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Indiana-grown lettuce never touched by human hands

Courtesy of Pure Green Farms lettuce growing in a greenhouse
AUTOMATED: This lettuce growing in a greenhouse near South Bend, Ind., is never touched by human hands.
Startup company is creating a niche for super-fresh, locally grown greens.

People at Ceres Partners believed they could grow and deliver fresher, tastier lettuce to consumers than what is currently found in supermarkets. They also believed they could do this in an environmentally friendly way. So, they tapped Joe McGuire, a person with 30 years of industry experience, as CEO for a startup company, hoping to turn their dreams into reality.

The result is Pure Green Farms, South Bend, Ind. “We spent a year and a half preparing,” McGuire explains. “We seeded our first crop on Jan. 4, 2021. We can grow and market year-round, and we now have product in numerous supermarkets, primarily in the northern half of Indiana.”

Related: Here’s hoping this Indiana-grown business succeeds

Investors and bank loans helped put Pure Green Farms into motion. PGF grows various kinds of lettuce in a 3.5-acre greenhouse.

“We have enough space to expand to four greenhouses if demand justifies it,” McGuire says.

The lettuce is grown hydroponically using the nutrient film technique. Lettuce grows in a 19-foot-long gutter. A shallow stream of water containing dissolved nutrients circulates through the gutter. Plant roots grow into the gutter to access necessary nutrients. A crop goes from seeding to harvest in 23 to 24 days, McGuire notes.

One thing setting this operation apart is that it’s fully automated. Using robotic-type equipment and conveyor belts, lettuce is never touched by human hands. Harvesting and packaging is fully automated.

Seek a niche

The demand for locally grown, wholesome food created a market for these types of products, McGuire says. His goal is to have the finished product at market, ready to purchase, within 24 hours of harvest.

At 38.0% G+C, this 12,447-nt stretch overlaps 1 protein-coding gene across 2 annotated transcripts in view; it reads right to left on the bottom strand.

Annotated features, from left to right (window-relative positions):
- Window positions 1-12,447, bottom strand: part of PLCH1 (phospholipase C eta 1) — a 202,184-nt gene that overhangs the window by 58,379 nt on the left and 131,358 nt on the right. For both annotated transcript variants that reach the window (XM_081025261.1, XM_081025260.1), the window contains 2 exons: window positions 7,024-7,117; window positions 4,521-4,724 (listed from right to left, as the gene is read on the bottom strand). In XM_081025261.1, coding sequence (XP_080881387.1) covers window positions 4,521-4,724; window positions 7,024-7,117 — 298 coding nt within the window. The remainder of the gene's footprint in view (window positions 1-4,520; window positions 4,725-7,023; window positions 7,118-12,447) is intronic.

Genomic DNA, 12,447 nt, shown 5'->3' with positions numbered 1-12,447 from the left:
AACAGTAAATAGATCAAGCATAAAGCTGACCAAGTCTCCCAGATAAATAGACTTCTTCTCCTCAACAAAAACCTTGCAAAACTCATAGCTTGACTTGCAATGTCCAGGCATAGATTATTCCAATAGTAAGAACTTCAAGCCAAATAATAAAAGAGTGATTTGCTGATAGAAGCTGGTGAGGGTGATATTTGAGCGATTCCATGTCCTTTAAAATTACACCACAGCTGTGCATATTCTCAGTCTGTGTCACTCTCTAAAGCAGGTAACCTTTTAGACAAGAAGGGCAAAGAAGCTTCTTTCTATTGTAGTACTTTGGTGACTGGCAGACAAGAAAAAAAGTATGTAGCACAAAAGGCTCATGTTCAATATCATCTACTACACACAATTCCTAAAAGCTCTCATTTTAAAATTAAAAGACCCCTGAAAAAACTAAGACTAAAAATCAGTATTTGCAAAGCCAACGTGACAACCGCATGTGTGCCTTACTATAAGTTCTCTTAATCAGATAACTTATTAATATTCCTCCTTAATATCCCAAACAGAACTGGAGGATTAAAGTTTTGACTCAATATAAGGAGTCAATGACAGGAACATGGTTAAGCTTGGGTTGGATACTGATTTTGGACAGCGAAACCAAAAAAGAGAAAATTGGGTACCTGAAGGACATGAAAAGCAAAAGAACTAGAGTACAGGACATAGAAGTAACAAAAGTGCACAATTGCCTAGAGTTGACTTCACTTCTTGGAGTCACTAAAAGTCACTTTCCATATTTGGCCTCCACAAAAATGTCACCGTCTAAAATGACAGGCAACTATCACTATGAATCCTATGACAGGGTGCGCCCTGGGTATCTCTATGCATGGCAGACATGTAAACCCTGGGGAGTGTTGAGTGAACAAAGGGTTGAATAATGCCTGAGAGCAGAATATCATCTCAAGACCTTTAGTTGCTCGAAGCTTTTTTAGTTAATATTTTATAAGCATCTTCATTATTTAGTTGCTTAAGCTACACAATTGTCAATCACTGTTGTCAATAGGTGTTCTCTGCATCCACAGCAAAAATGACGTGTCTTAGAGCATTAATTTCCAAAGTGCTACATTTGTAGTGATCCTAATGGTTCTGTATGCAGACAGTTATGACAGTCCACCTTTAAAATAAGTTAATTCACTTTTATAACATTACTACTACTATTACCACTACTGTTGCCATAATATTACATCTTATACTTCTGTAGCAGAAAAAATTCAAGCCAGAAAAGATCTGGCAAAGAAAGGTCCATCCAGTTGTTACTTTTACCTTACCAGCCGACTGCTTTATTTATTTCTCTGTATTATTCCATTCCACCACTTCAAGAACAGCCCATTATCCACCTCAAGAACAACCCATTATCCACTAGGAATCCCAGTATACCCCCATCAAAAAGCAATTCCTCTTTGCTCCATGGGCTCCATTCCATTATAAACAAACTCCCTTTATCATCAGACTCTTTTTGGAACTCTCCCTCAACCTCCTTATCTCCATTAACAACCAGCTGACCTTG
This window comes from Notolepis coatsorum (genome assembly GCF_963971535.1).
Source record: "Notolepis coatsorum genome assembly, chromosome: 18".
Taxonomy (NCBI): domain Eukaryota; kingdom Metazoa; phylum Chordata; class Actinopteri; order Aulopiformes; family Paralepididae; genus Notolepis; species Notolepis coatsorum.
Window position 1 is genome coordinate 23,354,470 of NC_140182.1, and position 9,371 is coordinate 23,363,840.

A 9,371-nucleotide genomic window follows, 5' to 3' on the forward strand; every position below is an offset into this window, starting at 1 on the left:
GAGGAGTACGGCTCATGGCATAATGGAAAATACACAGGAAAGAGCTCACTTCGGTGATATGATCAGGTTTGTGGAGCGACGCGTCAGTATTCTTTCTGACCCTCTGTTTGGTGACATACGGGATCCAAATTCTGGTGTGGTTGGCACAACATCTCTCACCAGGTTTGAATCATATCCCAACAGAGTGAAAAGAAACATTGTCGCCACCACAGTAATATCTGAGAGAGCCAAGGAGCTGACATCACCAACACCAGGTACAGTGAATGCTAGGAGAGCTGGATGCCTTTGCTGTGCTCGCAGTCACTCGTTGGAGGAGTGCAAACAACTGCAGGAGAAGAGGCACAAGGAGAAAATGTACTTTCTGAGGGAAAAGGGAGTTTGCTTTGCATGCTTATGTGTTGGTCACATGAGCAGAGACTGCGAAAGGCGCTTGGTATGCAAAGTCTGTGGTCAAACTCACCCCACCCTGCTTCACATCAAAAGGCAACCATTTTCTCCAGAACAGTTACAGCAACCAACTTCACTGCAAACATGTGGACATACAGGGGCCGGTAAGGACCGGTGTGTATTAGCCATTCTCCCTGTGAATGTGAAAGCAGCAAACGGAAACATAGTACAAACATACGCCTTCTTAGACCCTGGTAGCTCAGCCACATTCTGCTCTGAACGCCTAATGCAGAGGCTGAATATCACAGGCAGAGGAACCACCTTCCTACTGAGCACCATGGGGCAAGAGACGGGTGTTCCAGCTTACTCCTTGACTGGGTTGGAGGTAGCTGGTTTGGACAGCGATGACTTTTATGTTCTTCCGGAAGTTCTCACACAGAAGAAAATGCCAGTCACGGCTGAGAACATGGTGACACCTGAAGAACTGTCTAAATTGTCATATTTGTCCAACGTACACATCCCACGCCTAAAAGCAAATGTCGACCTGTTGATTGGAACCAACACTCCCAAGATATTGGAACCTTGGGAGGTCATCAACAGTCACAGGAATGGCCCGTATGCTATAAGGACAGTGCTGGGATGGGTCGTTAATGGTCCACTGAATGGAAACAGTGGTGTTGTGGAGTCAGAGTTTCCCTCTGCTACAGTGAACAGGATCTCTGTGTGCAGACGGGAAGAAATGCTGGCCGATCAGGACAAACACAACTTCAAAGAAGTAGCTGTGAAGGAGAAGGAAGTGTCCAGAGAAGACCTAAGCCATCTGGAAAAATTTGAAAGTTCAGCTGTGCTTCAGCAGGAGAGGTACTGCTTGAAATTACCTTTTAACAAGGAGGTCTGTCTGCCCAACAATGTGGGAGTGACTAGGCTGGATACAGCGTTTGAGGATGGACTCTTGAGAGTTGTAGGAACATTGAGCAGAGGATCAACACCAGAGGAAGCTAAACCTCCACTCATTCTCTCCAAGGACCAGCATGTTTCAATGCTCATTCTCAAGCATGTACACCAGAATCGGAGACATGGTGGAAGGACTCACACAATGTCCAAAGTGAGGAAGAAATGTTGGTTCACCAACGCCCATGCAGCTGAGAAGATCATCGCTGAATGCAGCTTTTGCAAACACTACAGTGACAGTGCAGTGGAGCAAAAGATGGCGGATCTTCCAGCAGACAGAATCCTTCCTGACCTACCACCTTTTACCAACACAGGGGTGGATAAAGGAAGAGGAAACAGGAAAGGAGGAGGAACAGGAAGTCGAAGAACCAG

“We’re all about delivering a fresh product that stays fresh longer in refrigeration than lettuce you buy at supermarkets today,” he says. “The production and harvesting processes we use allow us to deliver a wholesome, premium product.”

Some startup companies have gone the route of inventing “pods” where a consumer can grow his or her own lettuce in the house, and have a constant supply of green, leafy lettuce. The drawback is initial cost. Some of the units currently available, designed to grow enough lettuce for a family, cost up to $2,000.

Pure Green Farms currently offers Baby Green Lettuce, Baby Spring Mix, Baby Red & Green Leaf and Baby Romaine in two different size packages. Four-ounce packages retail at $2.99 to $3.99, with 9.5- ounce packages selling for around $6.49 each.

Tom J. BechmanPure Green Farms lettuce container and bull of salad

FRESH AND TASTY: Pure Green Farms markets some lettuce in 4-ounce containers. The lettuce in the bowl is ready to eat, garnished with ranch dressing.

PGF supplies products to Martin’s grocery stores, a chain in the South Bend area, and to select Kroger stores, primarily in northern Indiana. McGuire hopes to convince more stores to carry his products soon.

In addition, he is exploring direct marketing via the internet, although it’s not yet a reality. He’s also evaluating other direct marketing options, including a subscription-type system.

“We want to get our lettuce into people’s hands as quickly after harvest as possible, so they have a fresh, tasty product,” he concludes.

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TAGS: Vegetables
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